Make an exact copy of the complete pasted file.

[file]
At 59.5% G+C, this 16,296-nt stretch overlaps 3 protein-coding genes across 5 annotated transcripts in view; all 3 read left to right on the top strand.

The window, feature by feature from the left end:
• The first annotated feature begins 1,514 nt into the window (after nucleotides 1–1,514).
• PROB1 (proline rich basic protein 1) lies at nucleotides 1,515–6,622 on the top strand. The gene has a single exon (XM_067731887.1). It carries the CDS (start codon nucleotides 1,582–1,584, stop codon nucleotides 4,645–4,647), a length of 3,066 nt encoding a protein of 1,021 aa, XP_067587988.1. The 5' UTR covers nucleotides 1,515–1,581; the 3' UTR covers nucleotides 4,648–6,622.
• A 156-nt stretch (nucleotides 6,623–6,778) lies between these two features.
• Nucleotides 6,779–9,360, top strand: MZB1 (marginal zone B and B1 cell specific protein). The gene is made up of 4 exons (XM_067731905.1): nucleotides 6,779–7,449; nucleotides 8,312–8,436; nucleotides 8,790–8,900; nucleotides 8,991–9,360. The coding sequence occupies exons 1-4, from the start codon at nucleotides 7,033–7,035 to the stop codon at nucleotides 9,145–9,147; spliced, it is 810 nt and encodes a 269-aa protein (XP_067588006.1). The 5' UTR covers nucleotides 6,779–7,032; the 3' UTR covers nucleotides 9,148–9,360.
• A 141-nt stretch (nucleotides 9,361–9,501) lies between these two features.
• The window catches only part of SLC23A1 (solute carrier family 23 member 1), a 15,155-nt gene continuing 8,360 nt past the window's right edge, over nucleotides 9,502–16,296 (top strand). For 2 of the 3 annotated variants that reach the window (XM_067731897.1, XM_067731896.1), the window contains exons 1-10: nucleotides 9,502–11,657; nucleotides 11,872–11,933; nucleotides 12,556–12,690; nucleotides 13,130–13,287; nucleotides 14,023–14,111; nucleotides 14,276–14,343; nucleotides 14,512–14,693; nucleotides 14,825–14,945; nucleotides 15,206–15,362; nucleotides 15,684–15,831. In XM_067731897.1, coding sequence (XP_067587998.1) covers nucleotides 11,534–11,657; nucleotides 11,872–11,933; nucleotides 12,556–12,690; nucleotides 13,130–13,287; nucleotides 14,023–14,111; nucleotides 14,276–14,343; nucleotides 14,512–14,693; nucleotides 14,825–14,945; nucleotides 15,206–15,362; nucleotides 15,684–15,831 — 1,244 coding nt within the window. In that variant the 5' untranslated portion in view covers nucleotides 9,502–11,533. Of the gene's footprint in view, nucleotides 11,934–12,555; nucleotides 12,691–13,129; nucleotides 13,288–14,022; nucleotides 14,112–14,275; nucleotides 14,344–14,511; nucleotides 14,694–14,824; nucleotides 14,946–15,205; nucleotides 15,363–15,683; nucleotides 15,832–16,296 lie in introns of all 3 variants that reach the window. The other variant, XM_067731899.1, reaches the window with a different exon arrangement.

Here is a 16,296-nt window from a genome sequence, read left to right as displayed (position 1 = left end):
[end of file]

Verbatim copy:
At 59.5% G+C, this 16,296-nt stretch overlaps 3 protein-coding genes across 5 annotated transcripts in view; all 3 read left to right on the top strand.

The window, feature by feature from the left end:
• The first annotated feature begins 1,514 nt into the window (after nucleotides 1–1,514).
• PROB1 (proline rich basic protein 1) lies at nucleotides 1,515–6,622 on the top strand. The gene has a single exon (XM_067731887.1). It carries the CDS (start codon nucleotides 1,582–1,584, stop codon nucleotides 4,645–4,647), a length of 3,066 nt encoding a protein of 1,021 aa, XP_067587988.1. The 5' UTR covers nucleotides 1,515–1,581; the 3' UTR covers nucleotides 4,648–6,622.
• A 156-nt stretch (nucleotides 6,623–6,778) lies between these two features.
• Nucleotides 6,779–9,360, top strand: MZB1 (marginal zone B and B1 cell specific protein). The gene is made up of 4 exons (XM_067731905.1): nucleotides 6,779–7,449; nucleotides 8,312–8,436; nucleotides 8,790–8,900; nucleotides 8,991–9,360. The coding sequence occupies exons 1-4, from the start codon at nucleotides 7,033–7,035 to the stop codon at nucleotides 9,145–9,147; spliced, it is 810 nt and encodes a 269-aa protein (XP_067588006.1). The 5' UTR covers nucleotides 6,779–7,032; the 3' UTR covers nucleotides 9,148–9,360.
• A 141-nt stretch (nucleotides 9,361–9,501) lies between these two features.
• The window catches only part of SLC23A1 (solute carrier family 23 member 1), a 15,155-nt gene continuing 8,360 nt past the window's right edge, over nucleotides 9,502–16,296 (top strand). For 2 of the 3 annotated variants that reach the window (XM_067731897.1, XM_067731896.1), the window contains exons 1-10: nucleotides 9,502–11,657; nucleotides 11,872–11,933; nucleotides 12,556–12,690; nucleotides 13,130–13,287; nucleotides 14,023–14,111; nucleotides 14,276–14,343; nucleotides 14,512–14,693; nucleotides 14,825–14,945; nucleotides 15,206–15,362; nucleotides 15,684–15,831. In XM_067731897.1, coding sequence (XP_067587998.1) covers nucleotides 11,534–11,657; nucleotides 11,872–11,933; nucleotides 12,556–12,690; nucleotides 13,130–13,287; nucleotides 14,023–14,111; nucleotides 14,276–14,343; nucleotides 14,512–14,693; nucleotides 14,825–14,945; nucleotides 15,206–15,362; nucleotides 15,684–15,831 — 1,244 coding nt within the window. In that variant the 5' untranslated portion in view covers nucleotides 9,502–11,533. Of the gene's footprint in view, nucleotides 11,934–12,555; nucleotides 12,691–13,129; nucleotides 13,288–14,022; nucleotides 14,112–14,275; nucleotides 14,344–14,511; nucleotides 14,694–14,824; nucleotides 14,946–15,205; nucleotides 15,363–15,683; nucleotides 15,832–16,296 lie in introns of all 3 variants that reach the window. The other variant, XM_067731899.1, reaches the window with a different exon arrangement.

Here is a 16,296-nt window from a genome sequence, read left to right as displayed (position 1 = left end):